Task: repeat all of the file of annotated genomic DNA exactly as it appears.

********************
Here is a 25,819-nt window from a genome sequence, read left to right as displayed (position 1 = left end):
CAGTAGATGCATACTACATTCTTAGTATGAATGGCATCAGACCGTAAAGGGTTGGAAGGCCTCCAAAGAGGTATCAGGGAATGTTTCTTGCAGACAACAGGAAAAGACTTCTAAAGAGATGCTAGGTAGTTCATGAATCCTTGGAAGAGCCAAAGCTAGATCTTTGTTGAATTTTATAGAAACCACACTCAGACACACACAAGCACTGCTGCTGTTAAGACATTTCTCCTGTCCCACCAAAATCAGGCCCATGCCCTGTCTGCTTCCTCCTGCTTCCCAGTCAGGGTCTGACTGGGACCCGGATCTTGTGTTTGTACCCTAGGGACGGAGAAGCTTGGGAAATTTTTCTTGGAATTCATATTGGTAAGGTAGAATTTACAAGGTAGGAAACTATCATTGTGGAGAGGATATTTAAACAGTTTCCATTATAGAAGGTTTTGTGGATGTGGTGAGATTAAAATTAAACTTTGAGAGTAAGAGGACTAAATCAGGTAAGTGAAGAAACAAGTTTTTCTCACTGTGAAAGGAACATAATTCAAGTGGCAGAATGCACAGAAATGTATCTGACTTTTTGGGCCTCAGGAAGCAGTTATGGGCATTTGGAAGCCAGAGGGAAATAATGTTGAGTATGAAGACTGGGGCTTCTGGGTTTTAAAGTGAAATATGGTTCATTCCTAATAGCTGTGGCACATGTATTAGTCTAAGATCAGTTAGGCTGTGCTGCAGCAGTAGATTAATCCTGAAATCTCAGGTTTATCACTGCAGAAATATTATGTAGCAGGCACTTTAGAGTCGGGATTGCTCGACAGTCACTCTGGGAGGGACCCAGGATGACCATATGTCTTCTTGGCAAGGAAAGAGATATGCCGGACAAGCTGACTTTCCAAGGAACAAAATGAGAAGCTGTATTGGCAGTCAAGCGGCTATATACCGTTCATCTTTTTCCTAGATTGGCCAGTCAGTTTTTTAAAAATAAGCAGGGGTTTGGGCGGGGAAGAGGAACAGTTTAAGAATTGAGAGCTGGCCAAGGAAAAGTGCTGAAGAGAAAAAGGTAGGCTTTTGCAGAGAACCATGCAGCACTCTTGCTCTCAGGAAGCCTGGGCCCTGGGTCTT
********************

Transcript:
Here is a 25,819-nt window from a genome sequence, read left to right as displayed (position 1 = left end):
CAGTAGATGCATACTACATTCTTAGTATGAATGGCATCAGACCGTAAAGGGTTGGAAGGCCTCCAAAGAGGTATCAGGGAATGTTTCTTGCAGACAACAGGAAAAGACTTCTAAAGAGATGCTAGGTAGTTCATGAATCCTTGGAAGAGCCAAAGCTAGATCTTTGTTGAATTTTATAGAAACCACACTCAGACACACACAAGCACTGCTGCTGTTAAGACATTTCTCCTGTCCCACCAAAATCAGGCCCATGCCCTGTCTGCTTCCTCCTGCTTCCCAGTCAGGGTCTGACTGGGACCCGGATCTTGTGTTTGTACCCTAGGGACGGAGAAGCTTGGGAAATTTTTCTTGGAATTCATATTGGTAAGGTAGAATTTACAAGGTAGGAAACTATCATTGTGGAGAGGATATTTAAACAGTTTCCATTATAGAAGGTTTTGTGGATGTGGTGAGATTAAAATTAAACTTTGAGAGTAAGAGGACTAAATCAGGTAAGTGAAGAAACAAGTTTTTCTCACTGTGAAAGGAACATAATTCAAGTGGCAGAATGCACAGAAATGTATCTGACTTTTTGGGCCTCAGGAAGCAGTTATGGGCATTTGGAAGCCAGAGGGAAATAATGTTGAGTATGAAGACTGGGGCTTCTGGGTTTTAAAGTGAAATATGGTTCATTCCTAATAGCTGTGGCACATGTATTAGTCTAAGATCAGTTAGGCTGTGCTGCAGCAGTAGATTAATCCTGAAATCTCAGGTTTATCACTGCAGAAATATTATGTAGCAGGCACTTTAGAGTCGGGATTGCTCGACAGTCACTCTGGGAGGGACCCAGGATGACCATATGTCTTCTTGGCAAGGAAAGAGATATGCCGGACAAGCTGACTTTCCAAGGAACAAAATGAGAAGCTGTATTGGCAGTCAAGCGGCTATATACCGTTCATCTTTTTCCTAGATTGGCCAGTCAGTTTTTTAAAAATAAGCAGGGGTTTGGGCGGGGAAGAGGAACAGTTTAAGAATTGAGAGCTGGCCAAGGAAAAGTGCTGAAGAGAAAAAGGTAGGCTTTTGCAGAGAACCATGCAGCACTCTTGCTCTCAGGAAGCCTGGGCCCTGGGTCTT